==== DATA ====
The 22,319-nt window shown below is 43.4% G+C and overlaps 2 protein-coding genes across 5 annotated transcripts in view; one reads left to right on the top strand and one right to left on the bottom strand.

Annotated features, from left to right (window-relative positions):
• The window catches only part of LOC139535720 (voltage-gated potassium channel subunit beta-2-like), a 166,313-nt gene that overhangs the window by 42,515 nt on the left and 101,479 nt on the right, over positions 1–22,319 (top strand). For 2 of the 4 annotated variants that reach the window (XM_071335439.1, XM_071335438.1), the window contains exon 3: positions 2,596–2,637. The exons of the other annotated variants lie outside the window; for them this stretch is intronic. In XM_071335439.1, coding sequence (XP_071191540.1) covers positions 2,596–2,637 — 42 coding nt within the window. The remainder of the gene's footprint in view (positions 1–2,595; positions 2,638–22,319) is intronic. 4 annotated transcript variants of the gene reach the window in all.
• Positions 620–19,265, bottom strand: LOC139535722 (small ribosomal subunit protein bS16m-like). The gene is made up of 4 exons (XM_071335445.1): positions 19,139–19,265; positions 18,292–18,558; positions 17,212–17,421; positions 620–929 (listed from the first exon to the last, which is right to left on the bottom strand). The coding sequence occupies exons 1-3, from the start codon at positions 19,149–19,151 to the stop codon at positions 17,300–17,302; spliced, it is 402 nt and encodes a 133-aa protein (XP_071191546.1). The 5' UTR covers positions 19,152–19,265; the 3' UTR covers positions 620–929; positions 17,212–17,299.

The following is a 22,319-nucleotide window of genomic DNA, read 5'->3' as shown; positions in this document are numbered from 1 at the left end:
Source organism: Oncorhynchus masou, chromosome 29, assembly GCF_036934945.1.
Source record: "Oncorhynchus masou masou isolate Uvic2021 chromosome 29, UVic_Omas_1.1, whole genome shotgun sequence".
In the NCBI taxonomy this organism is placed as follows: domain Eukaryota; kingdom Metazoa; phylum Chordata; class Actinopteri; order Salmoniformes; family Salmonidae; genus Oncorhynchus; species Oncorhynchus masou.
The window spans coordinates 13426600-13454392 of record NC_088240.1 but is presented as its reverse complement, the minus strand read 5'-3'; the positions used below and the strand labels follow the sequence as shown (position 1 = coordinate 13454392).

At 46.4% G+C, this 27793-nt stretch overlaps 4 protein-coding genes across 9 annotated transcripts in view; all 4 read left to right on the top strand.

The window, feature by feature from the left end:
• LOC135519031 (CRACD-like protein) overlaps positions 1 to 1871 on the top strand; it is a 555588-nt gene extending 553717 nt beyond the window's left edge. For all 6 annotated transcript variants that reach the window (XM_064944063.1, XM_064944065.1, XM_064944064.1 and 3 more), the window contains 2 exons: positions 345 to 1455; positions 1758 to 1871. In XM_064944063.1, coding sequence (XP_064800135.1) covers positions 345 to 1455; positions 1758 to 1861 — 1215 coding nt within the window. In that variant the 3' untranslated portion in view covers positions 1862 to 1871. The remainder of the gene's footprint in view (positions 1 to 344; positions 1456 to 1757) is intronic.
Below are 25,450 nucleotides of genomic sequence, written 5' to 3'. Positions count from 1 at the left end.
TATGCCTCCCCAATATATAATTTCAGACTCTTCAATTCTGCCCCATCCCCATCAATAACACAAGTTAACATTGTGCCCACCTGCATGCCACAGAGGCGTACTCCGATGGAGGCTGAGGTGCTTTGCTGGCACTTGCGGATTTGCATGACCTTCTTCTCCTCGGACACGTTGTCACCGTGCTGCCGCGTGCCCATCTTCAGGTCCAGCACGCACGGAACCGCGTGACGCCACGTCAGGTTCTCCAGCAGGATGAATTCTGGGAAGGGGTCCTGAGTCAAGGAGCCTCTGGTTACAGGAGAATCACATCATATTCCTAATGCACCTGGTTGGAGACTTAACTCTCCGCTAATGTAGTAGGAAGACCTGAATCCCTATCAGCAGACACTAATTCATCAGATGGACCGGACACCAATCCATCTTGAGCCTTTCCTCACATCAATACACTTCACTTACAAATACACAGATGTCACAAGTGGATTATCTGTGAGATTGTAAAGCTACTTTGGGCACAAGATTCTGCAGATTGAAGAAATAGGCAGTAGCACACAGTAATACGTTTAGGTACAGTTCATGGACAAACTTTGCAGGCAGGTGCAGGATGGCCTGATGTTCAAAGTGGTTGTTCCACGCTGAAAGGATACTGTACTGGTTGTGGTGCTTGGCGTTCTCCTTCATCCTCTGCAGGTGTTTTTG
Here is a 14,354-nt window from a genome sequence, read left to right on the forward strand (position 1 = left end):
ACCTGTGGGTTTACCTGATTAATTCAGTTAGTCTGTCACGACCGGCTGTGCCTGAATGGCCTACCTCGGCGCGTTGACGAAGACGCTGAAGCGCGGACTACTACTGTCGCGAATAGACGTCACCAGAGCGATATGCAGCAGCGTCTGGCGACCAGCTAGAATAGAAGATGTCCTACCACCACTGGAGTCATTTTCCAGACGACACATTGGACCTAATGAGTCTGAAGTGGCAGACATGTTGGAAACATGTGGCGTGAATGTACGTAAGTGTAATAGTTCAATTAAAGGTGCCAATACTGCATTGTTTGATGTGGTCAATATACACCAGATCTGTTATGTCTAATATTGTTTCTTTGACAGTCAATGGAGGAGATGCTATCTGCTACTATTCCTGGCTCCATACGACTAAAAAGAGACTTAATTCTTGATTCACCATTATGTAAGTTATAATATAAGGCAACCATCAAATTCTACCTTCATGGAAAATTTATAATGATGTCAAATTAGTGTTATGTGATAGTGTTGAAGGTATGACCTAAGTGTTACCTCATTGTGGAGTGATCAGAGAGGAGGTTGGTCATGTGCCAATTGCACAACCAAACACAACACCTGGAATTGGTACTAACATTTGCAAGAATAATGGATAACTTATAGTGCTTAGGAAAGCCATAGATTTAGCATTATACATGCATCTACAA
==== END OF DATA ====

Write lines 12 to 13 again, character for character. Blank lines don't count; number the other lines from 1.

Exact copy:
• LOC135519031 (CRACD-like protein) overlaps positions 1 to 1871 on the top strand; it is a 555588-nt gene extending 553717 nt beyond the window's left edge. For all 6 annotated transcript variants that reach the window (XM_064944063.1, XM_064944065.1, XM_064944064.1 and 3 more), the window contains 2 exons: positions 345 to 1455; positions 1758 to 1871. In XM_064944063.1, coding sequence (XP_064800135.1) covers positions 345 to 1455; positions 1758 to 1861 — 1215 coding nt within the window. In that variant the 3' untranslated portion in view covers positions 1862 to 1871. The remainder of the gene's footprint in view (positions 1 to 344; positions 1456 to 1757) is intronic.
Below are 25,450 nucleotides of genomic sequence, written 5' to 3'. Positions count from 1 at the left end.